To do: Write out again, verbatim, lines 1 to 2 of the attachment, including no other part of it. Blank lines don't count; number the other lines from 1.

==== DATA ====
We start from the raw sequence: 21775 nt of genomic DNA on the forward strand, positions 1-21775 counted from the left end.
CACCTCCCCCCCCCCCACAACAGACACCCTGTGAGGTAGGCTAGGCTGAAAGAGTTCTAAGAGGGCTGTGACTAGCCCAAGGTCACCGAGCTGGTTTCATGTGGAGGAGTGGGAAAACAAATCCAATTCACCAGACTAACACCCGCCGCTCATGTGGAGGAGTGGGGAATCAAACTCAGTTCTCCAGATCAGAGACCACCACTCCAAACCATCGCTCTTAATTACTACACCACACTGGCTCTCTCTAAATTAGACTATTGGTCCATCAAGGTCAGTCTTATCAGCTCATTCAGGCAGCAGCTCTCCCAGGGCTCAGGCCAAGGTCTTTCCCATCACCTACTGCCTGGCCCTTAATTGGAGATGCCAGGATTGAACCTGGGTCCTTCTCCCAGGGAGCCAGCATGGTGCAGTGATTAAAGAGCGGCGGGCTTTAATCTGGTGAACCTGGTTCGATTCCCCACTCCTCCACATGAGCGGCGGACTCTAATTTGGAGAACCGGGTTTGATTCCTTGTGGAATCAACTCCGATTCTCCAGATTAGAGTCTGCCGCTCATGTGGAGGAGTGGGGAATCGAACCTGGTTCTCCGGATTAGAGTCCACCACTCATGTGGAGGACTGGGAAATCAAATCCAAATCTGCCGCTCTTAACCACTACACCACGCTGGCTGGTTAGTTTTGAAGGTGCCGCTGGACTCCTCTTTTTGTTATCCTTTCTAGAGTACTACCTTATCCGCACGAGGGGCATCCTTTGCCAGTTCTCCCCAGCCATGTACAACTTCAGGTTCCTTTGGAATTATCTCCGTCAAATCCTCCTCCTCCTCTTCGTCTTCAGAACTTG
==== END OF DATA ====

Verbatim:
We start from the raw sequence: 21775 nt of genomic DNA on the forward strand, positions 1-21775 counted from the left end.
CACCTCCCCCCCCCCCACAACAGACACCCTGTGAGGTAGGCTAGGCTGAAAGAGTTCTAAGAGGGCTGTGACTAGCCCAAGGTCACCGAGCTGGTTTCATGTGGAGGAGTGGGAAAACAAATCCAATTCACCAGACTAACACCCGCCGCTCATGTGGAGGAGTGGGGAATCAAACTCAGTTCTCCAGATCAGAGACCACCACTCCAAACCATCGCTCTTAATTACTACACCACACTGGCTCTCTCTAAATTAGACTATTGGTCCATCAAGGTCAGTCTTATCAGCTCATTCAGGCAGCAGCTCTCCCAGGGCTCAGGCCAAGGTCTTTCCCATCACCTACTGCCTGGCCCTTAATTGGAGATGCCAGGATTGAACCTGGGTCCTTCTCCCAGGGAGCCAGCATGGTGCAGTGATTAAAGAGCGGCGGGCTTTAATCTGGTGAACCTGGTTCGATTCCCCACTCCTCCACATGAGCGGCGGACTCTAATTTGGAGAACCGGGTTTGATTCCTTGTGGAATCAACTCCGATTCTCCAGATTAGAGTCTGCCGCTCATGTGGAGGAGTGGGGAATCGAACCTGGTTCTCCGGATTAGAGTCCACCACTCATGTGGAGGACTGGGAAATCAAATCCAAATCTGCCGCTCTTAACCACTACACCACGCTGGCTGGTTAGTTTTGAAGGTGCCGCTGGACTCCTCTTTTTGTTATCCTTTCTAGAGTACTACCTTATCCGCACGAGGGGCATCCTTTGCCAGTTCTCCCCAGCCATGTACAACTTCAGGTTCCTTTGGAATTATCTCCGTCAAATCCTCCTCCTCCTCTTCGTCTTCAGAACTTG